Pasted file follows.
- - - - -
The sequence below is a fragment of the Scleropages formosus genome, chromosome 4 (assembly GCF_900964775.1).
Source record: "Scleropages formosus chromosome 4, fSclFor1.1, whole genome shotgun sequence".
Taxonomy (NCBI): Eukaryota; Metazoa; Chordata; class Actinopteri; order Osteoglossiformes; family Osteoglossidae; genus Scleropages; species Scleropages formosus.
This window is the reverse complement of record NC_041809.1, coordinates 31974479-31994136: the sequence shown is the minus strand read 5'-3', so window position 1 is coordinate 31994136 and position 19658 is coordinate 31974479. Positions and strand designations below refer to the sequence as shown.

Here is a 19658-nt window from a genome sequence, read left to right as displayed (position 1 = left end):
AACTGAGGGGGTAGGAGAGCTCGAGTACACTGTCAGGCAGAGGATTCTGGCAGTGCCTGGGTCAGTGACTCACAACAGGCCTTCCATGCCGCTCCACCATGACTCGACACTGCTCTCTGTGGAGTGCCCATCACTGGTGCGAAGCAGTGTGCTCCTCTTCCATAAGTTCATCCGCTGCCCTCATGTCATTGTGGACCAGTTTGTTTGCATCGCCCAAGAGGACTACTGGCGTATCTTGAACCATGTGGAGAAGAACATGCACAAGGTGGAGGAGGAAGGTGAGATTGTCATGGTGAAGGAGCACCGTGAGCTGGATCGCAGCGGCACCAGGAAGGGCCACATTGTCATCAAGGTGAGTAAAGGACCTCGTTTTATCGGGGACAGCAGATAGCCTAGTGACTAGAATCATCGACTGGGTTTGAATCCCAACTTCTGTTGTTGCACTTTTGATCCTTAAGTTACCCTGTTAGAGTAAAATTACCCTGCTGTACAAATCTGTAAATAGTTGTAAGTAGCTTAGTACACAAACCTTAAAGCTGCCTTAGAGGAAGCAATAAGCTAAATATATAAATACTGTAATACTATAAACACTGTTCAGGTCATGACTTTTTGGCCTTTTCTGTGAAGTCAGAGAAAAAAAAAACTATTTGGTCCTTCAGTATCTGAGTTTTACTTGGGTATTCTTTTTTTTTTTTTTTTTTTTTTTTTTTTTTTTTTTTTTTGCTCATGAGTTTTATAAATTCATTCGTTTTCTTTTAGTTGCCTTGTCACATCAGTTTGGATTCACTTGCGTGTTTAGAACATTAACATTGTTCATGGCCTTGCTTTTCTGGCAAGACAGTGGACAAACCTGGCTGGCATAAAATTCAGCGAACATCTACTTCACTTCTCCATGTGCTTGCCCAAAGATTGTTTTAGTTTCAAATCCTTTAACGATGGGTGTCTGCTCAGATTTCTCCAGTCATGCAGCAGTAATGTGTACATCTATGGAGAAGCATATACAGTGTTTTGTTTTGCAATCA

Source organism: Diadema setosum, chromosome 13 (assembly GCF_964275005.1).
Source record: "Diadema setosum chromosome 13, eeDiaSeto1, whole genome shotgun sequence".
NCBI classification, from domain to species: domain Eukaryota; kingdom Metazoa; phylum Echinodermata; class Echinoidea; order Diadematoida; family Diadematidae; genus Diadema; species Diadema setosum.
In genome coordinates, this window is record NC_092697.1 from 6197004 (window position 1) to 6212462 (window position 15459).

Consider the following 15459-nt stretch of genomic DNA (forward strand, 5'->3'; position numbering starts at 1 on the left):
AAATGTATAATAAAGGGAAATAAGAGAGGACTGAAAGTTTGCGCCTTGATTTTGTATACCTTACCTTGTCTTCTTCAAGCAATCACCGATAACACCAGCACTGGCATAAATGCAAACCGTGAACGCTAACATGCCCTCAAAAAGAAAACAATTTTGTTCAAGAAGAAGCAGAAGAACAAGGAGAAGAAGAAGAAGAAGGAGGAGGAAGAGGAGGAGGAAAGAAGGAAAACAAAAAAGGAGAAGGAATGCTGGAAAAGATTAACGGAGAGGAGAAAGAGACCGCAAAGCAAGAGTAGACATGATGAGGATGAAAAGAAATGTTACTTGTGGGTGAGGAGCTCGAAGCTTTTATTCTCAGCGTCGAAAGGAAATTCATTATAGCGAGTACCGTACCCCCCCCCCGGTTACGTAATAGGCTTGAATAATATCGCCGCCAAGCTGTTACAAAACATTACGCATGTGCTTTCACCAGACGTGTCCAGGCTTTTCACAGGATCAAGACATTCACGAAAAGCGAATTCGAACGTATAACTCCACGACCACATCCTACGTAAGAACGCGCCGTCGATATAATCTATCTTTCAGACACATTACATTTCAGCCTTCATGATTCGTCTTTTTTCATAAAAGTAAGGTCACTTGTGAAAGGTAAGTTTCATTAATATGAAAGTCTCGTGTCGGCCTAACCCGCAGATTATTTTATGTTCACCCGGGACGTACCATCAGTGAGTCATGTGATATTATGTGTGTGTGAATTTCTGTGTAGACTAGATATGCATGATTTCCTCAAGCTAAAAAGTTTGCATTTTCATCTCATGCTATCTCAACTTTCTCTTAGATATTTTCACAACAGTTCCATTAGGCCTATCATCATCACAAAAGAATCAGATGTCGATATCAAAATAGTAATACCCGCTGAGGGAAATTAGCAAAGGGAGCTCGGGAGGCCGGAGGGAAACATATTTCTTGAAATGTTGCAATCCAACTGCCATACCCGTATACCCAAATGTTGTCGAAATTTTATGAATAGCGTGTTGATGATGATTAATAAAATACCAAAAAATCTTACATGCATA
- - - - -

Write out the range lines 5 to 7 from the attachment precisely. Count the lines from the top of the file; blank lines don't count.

Here is a 19658-nt window from a genome sequence, read left to right as displayed (position 1 = left end):
AACTGAGGGGGTAGGAGAGCTCGAGTACACTGTCAGGCAGAGGATTCTGGCAGTGCCTGGGTCAGTGACTCACAACAGGCCTTCCATGCCGCTCCACCATGACTCGACACTGCTCTCTGTGGAGTGCCCATCACTGGTGCGAAGCAGTGTGCTCCTCTTCCATAAGTTCATCCGCTGCCCTCATGTCATTGTGGACCAGTTTGTTTGCATCGCCCAAGAGGACTACTGGCGTATCTTGAACCATGTGGAGAAGAACATGCACAAGGTGGAGGAGGAAGGTGAGATTGTCATGGTGAAGGAGCACCGTGAGCTGGATCGCAGCGGCACCAGGAAGGGCCACATTGTCATCAAGGTGAGTAAAGGACCTCGTTTTATCGGGGACAGCAGATAGCCTAGTGACTAGAATCATCGACTGGGTTTGAATCCCAACTTCTGTTGTTGCACTTTTGATCCTTAAGTTACCCTGTTAGAGTAAAATTACCCTGCTGTACAAATCTGTAAATAGTTGTAAGTAGCTTAGTACACAAACCTTAAAGCTGCCTTAGAGGAAGCAATAAGCTAAATATATAAATACTGTAATACTATAAACACTGTTCAGGTCATGACTTTTTGGCCTTTTCTGTGAAGTCAGAGAAAAAAAAAACTATTTGGTCCTTCAGTATCTGAGTTTTACTTGGGTATTCTTTTTTTTTTTTTTTTTTTTTTTTTTTTTTTTTTTTTTTGCTCATGAGTTTTATAAATTCATTCGTTTTCTTTTAGTTGCCTTGTCACATCAGTTTGGATTCACTTGCGTGTTTAGAACATTAACATTGTTCATGGCCTTGCTTTTCTGGCAAGACAGTGGACAAACCTGGCTGGCATAAAATTCAGCGAACATCTACTTCACTTCTCCATGTGCTTGCCCAAAGATTGTTTTAGTTTCAAATCCTTTAACGATGGGTGTCTGCTCAGATTTCTCCAGTCATGCAGCAGTAATGTGTACATCTATGGAGAAGCATATACAGTGTTTTGTTTTGCAATCA

Source organism: Diadema setosum, chromosome 13 (assembly GCF_964275005.1).